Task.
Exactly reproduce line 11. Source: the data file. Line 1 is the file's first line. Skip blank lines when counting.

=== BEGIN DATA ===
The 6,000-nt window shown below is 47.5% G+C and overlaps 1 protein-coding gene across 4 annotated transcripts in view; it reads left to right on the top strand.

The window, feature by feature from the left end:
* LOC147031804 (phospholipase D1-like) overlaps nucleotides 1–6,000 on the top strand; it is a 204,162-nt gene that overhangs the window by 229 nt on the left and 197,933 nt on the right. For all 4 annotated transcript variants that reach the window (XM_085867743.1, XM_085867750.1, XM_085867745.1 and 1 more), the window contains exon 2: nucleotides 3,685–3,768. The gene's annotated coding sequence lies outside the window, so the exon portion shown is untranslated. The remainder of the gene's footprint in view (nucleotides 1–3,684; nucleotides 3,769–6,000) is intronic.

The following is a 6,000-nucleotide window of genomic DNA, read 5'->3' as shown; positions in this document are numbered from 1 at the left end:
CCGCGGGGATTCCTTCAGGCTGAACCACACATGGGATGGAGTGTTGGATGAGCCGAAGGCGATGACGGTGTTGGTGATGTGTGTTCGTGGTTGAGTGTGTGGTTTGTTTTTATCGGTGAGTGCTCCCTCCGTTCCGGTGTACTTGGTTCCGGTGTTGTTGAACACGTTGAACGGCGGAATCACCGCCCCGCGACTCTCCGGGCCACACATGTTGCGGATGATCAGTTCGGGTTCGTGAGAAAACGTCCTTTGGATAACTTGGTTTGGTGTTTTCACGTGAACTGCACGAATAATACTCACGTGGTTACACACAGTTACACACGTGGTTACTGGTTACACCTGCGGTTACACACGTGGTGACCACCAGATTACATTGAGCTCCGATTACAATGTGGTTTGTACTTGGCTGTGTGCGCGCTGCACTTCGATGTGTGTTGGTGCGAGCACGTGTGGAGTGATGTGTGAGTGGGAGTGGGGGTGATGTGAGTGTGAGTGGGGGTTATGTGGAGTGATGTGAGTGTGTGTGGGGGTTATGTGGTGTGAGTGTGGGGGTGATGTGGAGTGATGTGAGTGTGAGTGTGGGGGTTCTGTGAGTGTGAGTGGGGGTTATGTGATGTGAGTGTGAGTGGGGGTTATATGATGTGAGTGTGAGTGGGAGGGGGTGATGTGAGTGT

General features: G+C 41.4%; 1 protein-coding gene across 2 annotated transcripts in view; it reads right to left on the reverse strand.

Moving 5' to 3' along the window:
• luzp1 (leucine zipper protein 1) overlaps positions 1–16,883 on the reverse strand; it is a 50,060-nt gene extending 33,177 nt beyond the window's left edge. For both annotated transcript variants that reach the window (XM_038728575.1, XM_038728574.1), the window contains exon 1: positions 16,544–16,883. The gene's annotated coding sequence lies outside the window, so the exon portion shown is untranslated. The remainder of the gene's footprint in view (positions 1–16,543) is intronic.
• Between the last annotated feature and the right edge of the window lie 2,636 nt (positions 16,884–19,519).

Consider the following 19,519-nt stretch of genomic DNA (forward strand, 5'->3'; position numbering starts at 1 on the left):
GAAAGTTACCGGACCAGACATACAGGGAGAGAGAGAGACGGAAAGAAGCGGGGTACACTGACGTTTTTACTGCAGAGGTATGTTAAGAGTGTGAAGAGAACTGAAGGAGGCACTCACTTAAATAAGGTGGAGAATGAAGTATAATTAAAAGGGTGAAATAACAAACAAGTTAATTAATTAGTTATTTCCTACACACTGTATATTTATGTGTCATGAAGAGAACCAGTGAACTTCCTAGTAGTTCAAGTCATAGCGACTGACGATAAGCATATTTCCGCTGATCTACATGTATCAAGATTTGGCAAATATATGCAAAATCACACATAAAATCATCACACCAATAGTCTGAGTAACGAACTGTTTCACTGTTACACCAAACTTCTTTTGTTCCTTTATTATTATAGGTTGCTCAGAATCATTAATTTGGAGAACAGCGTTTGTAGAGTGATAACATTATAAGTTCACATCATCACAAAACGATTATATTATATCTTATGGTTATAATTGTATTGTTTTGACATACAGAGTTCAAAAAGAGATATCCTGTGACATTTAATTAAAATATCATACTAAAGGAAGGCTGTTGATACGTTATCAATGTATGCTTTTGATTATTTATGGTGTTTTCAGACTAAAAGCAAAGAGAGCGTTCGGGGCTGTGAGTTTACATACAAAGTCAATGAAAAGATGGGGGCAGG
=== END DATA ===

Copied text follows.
GAAAGTTACCGGACCAGACATACAGGGAGAGAGAGAGACGGAAAGAAGCGGGGTACACTGACGTTTTTACTGCAGAGGTATGTTAAGAGTGTGAAGAGAACTGAAGGAGGCACTCACTTAAATAAGGTGGAGAATGAAGTATAATTAAAAGGGTGAAATAACAAACAAGTTAATTAATTAGTTATTTCCTACACACTGTATATTTATGTGTCATGAAGAGAACCAGTGAACTTCCTAGTAGTTCAAGTCATAGCGACTGACGATAAGCATATTTCCGCTGATCTACATGTATCAAGATTTGGCAAATATATGCAAAATCACACATAAAATCATCACACCAATAGTCTGAGTAACGAACTGTTTCACTGTTACACCAAACTTCTTTTGTTCCTTTATTATTATAGGTTGCTCAGAATCATTAATTTGGAGAACAGCGTTTGTAGAGTGATAACATTATAAGTTCACATCATCACAAAACGATTATATTATATCTTATGGTTATAATTGTATTGTTTTGACATACAGAGTTCAAAAAGAGATATCCTGTGACATTTAATTAAAATATCATACTAAAGGAAGGCTGTTGATACGTTATCAATGTATGCTTTTGATTATTTATGGTGTTTTCAGACTAAAAGCAAAGAGAGCGTTCGGGGCTGTGAGTTTACATACAAAGTCAATGAAAAGATGGGGGCAGG